Step 6: Develop the Instrumentation Plan


The plan for the study is referred to as the instrumentation plan. The instrumentation plan serves as the road map for the entire study, specifying who will participate in the study; how, when, and where data will be collected; and the content of the program. This plan is composed of numerous decisions and considerations.


Step 7: Collect Data


Once the instrumentation plan is completed, the actual study begins with the collection of data. The collection of data is a critical step in providing the information needed to answer the research question. Every study includes the collection of some type of data—whether it is from the literature or from subjects—to answer the research question. Data can be collected in the form of words on a survey, with a questionnaire, through observations, or from the literature.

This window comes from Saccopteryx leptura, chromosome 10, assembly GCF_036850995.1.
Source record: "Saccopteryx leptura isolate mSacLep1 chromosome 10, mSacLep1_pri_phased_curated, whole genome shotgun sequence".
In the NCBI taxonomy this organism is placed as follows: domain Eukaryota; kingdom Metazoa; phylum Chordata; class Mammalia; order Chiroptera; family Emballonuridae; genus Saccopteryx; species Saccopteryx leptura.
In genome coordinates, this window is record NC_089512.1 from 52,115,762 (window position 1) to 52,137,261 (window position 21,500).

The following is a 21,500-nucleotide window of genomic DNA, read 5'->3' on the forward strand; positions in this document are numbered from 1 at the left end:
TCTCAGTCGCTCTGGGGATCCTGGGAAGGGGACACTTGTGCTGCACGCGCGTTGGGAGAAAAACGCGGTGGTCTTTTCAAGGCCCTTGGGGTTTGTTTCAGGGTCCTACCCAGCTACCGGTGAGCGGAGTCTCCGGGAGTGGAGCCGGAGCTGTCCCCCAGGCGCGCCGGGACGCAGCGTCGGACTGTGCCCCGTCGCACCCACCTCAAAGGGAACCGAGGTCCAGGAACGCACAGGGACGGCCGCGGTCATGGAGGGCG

Step 8: Analyze the Data


All the time, effort, and resources dedicated to steps 1 through 7 of the research process culminate in this final step. The researcher finally has data to analyze so that the research question can be answered. In the instrumentation plan, the researcher specified how the data will be analyzed. The researcher now analyzes the data according to the plan. The results of this analysis are then reviewed and summarized in a manner directly related to the research questions.

Step 9: Conclusion


As you have probably concluded, conducting studies using the eight steps of the research process requires you to dedicate time and effort to the planning process. You cannot conduct a study using a research process when time is limited or the study is done at the last minute. Researchers who do this conduct studies that result in either false conclusions or conclusions that are not of any value to the organization.